- I is Eh in Dundee, but Ah in most of the country. Eh dinnae ken.
- Is a 9 year old Fortnite addict speaking the same Scots as Granny? Naw, he’s no.
- Is @ScottishPatterr retweeting Victorian-era Scots? Nae chance.
- Do the suburbs sound just like the schemes? Tak a guess, Einstein.
Sense of Humour
Think of how modern Scots manifests in pop culture. Irvine Welsh. Chris McQueer. Limmy. Chewin’ the Fat. Burnistoun. Still Game. Are these smart people? Yes. Are they writing brilliant stuff? Yes. Do they give the impression they take themselves incredibly seriously? No. I’m not saying Scots English can’t be dour, direct, and deep. In fact, those first three guys on my list do dabble in the darkness. But not before they entertain you.
Scots is spoken. It doesn’t have standardised spellings. The page isn’t its natural home. Blah blah blah. So when you do put Scots on the page, does it matter if spellings switch between ‘I’ and ‘ah’, or ‘highlan’, ‘heighlan’, and ‘heilan’? To some it might not. Don’t try to impose your rules on a rule-free language, they might argue. I decided that in the case of The Wee Book Company, I disagreed. I didn’t want smart alecs like me to be able to flick between two different pages, and see the same word spelled two different ways.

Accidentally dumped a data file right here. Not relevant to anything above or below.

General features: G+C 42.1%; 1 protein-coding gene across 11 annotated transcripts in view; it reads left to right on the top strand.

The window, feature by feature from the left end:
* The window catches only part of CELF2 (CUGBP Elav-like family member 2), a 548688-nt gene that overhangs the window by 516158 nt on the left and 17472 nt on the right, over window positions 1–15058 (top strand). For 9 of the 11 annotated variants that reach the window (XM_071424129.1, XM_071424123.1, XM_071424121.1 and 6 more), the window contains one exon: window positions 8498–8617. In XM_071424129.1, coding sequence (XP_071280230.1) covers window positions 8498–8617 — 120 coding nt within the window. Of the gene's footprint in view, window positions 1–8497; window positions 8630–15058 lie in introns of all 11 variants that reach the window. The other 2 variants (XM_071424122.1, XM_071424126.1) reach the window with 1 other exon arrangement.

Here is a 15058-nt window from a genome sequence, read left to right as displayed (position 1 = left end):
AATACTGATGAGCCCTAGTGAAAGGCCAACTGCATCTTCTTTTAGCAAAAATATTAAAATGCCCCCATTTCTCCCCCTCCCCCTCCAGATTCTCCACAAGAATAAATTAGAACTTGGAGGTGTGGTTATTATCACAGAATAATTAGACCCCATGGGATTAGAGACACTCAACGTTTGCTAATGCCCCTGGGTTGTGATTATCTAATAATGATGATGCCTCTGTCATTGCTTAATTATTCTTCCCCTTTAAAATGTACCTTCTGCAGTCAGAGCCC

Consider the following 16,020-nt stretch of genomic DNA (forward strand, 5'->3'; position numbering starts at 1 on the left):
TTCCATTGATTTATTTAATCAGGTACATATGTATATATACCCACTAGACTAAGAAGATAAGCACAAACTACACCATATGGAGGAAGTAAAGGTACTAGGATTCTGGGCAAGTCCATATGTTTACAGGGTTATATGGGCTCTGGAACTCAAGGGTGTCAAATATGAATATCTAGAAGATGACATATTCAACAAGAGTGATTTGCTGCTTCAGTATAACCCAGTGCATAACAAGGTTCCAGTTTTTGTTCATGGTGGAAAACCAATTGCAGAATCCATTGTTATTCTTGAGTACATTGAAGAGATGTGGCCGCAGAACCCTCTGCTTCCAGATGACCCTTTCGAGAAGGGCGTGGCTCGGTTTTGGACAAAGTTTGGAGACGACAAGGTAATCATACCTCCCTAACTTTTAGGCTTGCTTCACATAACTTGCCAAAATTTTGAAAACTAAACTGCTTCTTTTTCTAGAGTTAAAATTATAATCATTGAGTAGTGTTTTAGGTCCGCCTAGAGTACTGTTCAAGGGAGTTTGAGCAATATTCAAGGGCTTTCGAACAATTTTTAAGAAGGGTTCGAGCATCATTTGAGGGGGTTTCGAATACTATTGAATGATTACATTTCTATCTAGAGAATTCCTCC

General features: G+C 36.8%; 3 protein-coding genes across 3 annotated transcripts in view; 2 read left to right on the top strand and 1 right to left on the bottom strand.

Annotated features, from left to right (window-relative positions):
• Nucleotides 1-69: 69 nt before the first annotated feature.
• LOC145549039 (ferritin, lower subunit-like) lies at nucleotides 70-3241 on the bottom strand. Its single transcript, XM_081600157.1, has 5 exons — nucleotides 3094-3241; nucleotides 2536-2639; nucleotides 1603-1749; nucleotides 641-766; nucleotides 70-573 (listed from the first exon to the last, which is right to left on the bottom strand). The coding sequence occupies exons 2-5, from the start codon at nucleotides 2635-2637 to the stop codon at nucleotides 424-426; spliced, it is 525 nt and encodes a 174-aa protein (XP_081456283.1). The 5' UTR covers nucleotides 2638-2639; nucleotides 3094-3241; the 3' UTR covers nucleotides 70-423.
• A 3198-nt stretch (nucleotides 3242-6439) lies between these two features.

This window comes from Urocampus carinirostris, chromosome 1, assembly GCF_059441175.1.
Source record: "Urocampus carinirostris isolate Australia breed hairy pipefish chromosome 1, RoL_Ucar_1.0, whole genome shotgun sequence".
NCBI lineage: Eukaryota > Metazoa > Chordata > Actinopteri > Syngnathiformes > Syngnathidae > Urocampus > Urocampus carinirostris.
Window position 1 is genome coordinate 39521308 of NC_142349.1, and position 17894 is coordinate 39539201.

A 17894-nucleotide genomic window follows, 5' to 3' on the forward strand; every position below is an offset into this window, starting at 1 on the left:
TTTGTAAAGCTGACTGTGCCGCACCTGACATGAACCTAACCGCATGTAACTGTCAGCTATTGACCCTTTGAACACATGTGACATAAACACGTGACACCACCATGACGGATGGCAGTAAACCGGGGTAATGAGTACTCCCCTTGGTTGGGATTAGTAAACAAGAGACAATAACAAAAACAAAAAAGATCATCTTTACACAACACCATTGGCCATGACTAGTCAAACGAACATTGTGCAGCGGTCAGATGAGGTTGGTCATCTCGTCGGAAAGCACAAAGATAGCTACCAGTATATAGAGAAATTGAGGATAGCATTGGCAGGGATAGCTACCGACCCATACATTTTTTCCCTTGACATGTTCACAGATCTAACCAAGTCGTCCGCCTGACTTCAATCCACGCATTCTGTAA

So, if you’re editing a big chunk of Scots writing, I’d suggest making a spelling grid. That means picking out every word with a contentious spelling, and settling on the rendering you think is most suitable for the piece. Later on, of course, you can always break and bend the rules, but to do this you need to have a rule to disobey in the first place.
Learning from the Greats
Did I mention that Scots is a spoken language? With no rulebook to follow, you’re better off following precedents, and learning from the Great Masters. That’s what photographers, painters, and filmmakers do. Why shouldn’t editors? Why shouldn’t writers? Here’s a recommendation for free: The Acid House by Irvine Welsh. Inside this collection of mostly insane short stories you’ll find a least half a dozen different ways to write Scots prose and dialogue, and you’ll probably end up very jealous of just how clever Mr Welsh is. Bawbag.